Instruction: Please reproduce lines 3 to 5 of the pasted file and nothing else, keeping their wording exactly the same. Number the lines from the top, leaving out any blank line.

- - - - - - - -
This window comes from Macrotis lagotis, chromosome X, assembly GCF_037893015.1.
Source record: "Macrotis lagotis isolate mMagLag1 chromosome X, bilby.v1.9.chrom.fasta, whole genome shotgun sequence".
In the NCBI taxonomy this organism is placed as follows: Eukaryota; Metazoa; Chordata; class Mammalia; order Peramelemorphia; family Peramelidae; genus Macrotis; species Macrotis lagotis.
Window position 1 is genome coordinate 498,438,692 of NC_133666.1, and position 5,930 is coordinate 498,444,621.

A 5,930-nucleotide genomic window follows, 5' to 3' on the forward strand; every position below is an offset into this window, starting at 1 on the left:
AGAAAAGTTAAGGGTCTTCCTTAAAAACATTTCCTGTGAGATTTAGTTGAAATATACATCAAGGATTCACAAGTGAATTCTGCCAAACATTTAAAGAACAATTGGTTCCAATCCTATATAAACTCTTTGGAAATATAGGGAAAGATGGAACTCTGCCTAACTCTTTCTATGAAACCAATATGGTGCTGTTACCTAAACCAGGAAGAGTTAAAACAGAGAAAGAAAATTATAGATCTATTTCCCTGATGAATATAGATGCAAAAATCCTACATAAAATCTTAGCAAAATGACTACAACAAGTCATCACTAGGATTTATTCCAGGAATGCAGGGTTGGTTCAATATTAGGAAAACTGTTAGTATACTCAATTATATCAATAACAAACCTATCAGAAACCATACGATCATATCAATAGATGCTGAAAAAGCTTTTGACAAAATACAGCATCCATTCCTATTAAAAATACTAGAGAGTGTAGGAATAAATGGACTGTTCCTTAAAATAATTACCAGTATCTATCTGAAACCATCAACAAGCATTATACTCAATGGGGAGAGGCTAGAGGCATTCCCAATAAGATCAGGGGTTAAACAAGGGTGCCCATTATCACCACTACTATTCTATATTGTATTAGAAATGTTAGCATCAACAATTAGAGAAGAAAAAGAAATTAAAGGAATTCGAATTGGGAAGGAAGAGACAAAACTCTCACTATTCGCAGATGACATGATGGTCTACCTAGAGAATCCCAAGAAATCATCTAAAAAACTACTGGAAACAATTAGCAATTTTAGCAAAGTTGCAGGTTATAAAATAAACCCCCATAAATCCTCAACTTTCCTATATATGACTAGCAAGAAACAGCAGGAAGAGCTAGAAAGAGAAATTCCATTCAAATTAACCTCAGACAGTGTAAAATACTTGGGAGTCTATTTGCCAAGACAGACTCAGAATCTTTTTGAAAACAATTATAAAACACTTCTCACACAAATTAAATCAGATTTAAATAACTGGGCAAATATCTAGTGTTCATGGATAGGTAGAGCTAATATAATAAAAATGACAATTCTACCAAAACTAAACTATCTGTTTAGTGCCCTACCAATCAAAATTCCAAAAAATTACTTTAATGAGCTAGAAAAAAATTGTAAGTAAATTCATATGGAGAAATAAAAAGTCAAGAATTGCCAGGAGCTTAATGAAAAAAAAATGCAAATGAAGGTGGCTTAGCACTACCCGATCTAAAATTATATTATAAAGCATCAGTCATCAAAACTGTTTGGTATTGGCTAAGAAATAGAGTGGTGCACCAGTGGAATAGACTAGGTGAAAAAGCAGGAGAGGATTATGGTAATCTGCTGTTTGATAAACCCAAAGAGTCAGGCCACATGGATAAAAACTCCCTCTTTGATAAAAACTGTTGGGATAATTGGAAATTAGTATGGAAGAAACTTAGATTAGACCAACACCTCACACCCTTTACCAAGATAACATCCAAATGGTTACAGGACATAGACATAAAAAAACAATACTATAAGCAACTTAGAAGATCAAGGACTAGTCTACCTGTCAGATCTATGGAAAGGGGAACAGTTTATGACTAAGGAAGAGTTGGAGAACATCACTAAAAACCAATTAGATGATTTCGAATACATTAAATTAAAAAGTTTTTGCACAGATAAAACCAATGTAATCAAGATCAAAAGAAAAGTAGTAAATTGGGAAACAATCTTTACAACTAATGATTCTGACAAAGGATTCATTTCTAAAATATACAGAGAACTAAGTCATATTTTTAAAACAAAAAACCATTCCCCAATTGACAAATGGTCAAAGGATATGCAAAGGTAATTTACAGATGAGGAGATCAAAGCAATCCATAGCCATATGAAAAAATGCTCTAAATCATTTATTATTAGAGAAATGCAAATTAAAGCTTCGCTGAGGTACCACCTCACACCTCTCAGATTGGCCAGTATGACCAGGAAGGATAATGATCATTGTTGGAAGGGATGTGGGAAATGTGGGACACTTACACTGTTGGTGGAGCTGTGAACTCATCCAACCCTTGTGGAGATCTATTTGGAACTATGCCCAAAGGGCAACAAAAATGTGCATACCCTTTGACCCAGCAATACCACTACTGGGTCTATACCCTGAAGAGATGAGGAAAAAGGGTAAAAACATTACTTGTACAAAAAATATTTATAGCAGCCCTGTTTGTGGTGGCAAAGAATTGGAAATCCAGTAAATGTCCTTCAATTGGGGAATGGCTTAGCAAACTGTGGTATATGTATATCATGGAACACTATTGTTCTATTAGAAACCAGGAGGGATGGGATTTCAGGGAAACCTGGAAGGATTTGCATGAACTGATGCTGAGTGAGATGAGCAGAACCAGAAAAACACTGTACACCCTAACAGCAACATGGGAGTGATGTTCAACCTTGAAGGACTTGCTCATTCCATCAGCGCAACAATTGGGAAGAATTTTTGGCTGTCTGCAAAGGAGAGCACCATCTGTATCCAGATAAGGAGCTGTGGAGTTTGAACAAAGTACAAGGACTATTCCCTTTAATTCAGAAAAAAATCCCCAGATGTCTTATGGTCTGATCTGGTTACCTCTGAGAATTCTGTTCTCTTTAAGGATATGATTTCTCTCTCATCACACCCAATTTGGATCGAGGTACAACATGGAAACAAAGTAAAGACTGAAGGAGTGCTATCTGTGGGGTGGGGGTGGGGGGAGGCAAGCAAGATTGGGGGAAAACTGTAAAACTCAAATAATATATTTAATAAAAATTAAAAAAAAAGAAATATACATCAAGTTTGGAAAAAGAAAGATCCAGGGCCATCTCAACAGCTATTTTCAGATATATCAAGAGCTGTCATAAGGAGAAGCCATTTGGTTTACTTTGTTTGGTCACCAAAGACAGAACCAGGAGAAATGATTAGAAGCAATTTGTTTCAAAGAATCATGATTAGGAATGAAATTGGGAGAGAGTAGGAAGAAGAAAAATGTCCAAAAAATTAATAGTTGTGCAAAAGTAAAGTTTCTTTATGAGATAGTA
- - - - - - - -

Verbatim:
In the NCBI taxonomy this organism is placed as follows: Eukaryota; Metazoa; Chordata; class Mammalia; order Peramelemorphia; family Peramelidae; genus Macrotis; species Macrotis lagotis.
Window position 1 is genome coordinate 498,438,692 of NC_133666.1, and position 5,930 is coordinate 498,444,621.

A 5,930-nucleotide genomic window follows, 5' to 3' on the forward strand; every position below is an offset into this window, starting at 1 on the left: